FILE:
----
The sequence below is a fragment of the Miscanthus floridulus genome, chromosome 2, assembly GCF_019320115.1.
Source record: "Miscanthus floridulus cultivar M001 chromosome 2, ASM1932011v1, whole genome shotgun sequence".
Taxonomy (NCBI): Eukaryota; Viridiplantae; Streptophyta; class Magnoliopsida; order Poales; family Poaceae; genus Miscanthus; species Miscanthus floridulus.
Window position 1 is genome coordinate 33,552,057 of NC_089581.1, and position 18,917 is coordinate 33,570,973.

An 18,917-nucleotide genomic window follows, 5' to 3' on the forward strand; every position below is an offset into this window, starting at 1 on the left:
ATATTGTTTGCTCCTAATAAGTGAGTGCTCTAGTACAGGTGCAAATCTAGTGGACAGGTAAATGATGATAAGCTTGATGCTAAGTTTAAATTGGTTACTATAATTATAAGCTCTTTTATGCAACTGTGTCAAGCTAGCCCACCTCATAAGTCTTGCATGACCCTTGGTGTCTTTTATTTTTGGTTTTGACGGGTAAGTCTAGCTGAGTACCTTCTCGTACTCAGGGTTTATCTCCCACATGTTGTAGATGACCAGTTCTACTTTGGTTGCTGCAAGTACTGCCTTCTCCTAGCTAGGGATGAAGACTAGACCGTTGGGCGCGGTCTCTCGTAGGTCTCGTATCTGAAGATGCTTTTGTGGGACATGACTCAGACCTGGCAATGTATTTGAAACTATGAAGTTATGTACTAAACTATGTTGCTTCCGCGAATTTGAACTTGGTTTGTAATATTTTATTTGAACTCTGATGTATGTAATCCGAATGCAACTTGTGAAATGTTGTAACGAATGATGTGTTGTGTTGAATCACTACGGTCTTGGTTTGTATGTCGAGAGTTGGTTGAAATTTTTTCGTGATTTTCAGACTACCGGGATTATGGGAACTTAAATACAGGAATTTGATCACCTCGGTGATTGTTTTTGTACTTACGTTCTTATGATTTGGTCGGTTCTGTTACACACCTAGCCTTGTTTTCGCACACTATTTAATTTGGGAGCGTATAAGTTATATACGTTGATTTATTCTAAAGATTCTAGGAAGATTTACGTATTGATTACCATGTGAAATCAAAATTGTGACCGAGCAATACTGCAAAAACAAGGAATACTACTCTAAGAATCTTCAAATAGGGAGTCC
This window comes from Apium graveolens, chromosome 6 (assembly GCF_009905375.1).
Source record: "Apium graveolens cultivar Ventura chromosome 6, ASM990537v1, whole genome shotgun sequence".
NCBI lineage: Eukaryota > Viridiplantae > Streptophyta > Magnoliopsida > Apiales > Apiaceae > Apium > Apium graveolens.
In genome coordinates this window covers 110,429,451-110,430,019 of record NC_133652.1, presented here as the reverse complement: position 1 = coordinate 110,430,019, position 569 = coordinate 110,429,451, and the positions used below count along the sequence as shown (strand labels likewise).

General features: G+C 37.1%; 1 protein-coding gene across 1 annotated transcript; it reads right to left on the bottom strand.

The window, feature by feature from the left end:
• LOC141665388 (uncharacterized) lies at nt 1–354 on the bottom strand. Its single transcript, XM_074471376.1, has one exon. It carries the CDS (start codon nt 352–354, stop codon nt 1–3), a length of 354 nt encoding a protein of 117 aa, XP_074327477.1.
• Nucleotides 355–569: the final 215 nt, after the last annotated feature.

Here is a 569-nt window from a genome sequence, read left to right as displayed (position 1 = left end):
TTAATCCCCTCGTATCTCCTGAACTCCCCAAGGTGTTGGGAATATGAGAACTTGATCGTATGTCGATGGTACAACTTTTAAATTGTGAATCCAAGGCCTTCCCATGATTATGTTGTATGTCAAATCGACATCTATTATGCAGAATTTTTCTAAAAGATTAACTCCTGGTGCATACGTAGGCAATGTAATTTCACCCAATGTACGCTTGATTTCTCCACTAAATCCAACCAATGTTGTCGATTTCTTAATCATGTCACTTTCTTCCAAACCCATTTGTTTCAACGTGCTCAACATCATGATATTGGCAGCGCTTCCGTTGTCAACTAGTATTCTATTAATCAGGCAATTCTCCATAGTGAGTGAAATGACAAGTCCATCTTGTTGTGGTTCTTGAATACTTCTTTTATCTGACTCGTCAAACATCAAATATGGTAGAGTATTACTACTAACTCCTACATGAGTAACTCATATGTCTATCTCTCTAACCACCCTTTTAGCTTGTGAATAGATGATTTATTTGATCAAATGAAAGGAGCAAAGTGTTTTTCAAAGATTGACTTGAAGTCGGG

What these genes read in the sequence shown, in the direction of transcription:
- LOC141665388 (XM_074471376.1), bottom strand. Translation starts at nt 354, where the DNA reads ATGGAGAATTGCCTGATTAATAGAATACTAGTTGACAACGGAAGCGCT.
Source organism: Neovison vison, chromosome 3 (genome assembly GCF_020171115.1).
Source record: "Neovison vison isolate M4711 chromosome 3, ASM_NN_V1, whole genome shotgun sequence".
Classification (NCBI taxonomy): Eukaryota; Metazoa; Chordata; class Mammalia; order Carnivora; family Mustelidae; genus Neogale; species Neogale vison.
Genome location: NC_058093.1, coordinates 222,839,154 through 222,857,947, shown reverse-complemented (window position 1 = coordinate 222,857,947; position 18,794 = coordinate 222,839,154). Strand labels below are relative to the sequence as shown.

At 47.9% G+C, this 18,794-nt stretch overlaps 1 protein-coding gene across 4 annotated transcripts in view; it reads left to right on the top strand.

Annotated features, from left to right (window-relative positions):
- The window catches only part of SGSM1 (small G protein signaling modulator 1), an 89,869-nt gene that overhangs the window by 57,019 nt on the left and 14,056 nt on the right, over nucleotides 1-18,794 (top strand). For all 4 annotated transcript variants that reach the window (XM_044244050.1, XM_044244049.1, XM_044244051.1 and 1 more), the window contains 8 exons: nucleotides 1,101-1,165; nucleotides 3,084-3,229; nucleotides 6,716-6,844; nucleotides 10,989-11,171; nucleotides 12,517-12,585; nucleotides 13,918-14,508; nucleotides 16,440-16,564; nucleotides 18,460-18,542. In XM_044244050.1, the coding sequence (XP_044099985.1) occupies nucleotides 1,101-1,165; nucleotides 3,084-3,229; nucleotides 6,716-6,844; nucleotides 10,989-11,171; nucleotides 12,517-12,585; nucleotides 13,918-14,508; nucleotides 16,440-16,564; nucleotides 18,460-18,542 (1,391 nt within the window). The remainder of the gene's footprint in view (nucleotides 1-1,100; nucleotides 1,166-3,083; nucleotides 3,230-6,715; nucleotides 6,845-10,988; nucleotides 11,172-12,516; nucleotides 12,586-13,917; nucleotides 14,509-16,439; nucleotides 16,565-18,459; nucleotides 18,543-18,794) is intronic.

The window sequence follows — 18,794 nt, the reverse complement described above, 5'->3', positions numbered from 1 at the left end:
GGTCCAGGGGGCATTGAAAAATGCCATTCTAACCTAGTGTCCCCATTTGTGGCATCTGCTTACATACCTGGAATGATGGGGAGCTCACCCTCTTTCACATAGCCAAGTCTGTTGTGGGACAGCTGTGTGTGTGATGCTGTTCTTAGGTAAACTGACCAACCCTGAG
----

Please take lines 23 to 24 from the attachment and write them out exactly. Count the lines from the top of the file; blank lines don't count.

At 47.9% G+C, this 18,794-nt stretch overlaps 1 protein-coding gene across 4 annotated transcripts in view; it reads left to right on the top strand.

Annotated features, from left to right (window-relative positions):